In a statement, the bank described the decision as a “goodwill write-down” of 1.91 billion kronor ($275 million).
“It is important to note that the write-down of goodwill has no impact on our view on Swedbanks operations in Latvia, which is one of the bank’s four home markets. Our commitment to and outlook for the Latvian operation has not changed,” Swedbank chief Michael Wolf said in the statement.
The write-down will be included in Swedbank’s 2011 results.
Swedbank is the largest bank in Latvia, holding around 20 percent of a market which has been dominated by Nordic players following the collapse of another local bank, Parex, in November 2008.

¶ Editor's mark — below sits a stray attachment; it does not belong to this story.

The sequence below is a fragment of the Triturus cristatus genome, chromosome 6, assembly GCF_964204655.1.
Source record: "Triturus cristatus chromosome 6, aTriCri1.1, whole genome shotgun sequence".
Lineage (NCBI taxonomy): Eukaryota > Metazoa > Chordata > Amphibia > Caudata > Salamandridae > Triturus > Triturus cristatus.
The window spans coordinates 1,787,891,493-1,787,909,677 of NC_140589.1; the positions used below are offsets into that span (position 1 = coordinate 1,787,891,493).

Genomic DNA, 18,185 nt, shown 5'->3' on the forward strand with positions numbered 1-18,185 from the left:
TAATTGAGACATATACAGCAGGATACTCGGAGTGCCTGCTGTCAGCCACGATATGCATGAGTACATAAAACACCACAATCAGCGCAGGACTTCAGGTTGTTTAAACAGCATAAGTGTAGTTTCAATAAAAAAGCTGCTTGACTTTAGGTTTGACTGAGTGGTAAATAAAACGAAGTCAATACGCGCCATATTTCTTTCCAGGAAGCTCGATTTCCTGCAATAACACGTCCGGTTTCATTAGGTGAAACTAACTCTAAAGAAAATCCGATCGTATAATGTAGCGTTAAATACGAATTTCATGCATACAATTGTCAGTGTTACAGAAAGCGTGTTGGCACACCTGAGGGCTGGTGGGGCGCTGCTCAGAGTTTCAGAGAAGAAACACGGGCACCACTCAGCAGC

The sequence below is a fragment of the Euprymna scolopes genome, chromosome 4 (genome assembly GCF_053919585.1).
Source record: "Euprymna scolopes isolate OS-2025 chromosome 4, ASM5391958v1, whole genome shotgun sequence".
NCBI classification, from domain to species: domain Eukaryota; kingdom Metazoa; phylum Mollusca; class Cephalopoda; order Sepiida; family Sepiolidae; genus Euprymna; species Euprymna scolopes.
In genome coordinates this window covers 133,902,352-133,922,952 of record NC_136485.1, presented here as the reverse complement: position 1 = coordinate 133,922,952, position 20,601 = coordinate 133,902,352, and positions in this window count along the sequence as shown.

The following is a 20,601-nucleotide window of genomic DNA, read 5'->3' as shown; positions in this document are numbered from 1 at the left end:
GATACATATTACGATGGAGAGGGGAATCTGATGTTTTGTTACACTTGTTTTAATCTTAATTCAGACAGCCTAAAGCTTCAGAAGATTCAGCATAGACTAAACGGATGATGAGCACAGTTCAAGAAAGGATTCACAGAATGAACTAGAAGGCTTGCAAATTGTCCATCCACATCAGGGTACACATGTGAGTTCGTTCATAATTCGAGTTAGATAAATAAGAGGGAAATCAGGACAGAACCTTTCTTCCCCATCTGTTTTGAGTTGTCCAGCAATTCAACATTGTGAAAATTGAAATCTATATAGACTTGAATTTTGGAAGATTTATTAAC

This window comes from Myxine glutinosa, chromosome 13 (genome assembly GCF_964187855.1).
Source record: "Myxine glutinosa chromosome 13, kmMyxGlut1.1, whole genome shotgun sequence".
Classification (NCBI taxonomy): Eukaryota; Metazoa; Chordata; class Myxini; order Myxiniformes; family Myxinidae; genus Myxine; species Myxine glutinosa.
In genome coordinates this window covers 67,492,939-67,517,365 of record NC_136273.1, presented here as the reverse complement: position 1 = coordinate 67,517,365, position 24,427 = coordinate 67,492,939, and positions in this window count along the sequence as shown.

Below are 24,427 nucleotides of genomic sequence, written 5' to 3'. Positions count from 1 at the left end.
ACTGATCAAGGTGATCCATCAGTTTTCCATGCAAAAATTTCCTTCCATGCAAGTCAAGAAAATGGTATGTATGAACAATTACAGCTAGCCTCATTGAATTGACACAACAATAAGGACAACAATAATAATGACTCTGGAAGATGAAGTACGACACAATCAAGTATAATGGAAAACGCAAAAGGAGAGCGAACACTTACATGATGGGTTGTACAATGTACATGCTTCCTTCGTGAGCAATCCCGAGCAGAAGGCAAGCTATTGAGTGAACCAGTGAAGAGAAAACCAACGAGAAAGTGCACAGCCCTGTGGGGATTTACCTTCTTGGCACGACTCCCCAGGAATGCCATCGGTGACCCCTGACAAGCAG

It holds assets of more than four billion Latvian lats ($7.3 billion) in the nation of 2.2 million people.
In December, it was hit by rumours about the stability its Latvian operation, sparking a panic that saw depositors queueing at cashpoints to withdraw their money.
Latvian police are still investigating the source of the rumours which, although dismissed as “absurd” by Swedbank, underscored ordinary people’s jitters in the wake of the Parex collapse and last November’s failure of another local player, Krajbanka, amid a fraud probe.
Ex-Soviet Latvia joined the European Union in 2004 and posted double-digit growth stoked by rising wages and easy credit.
But its overheated economy went off the rails as the global crisis struck, shrinking by a quarter over 2008 and 2009 combined, sparking a draconian austerity drive.
An economic revival saw growth of at least 4.0 percent in 2011 although this is expected to slow to 2.5 percent this year.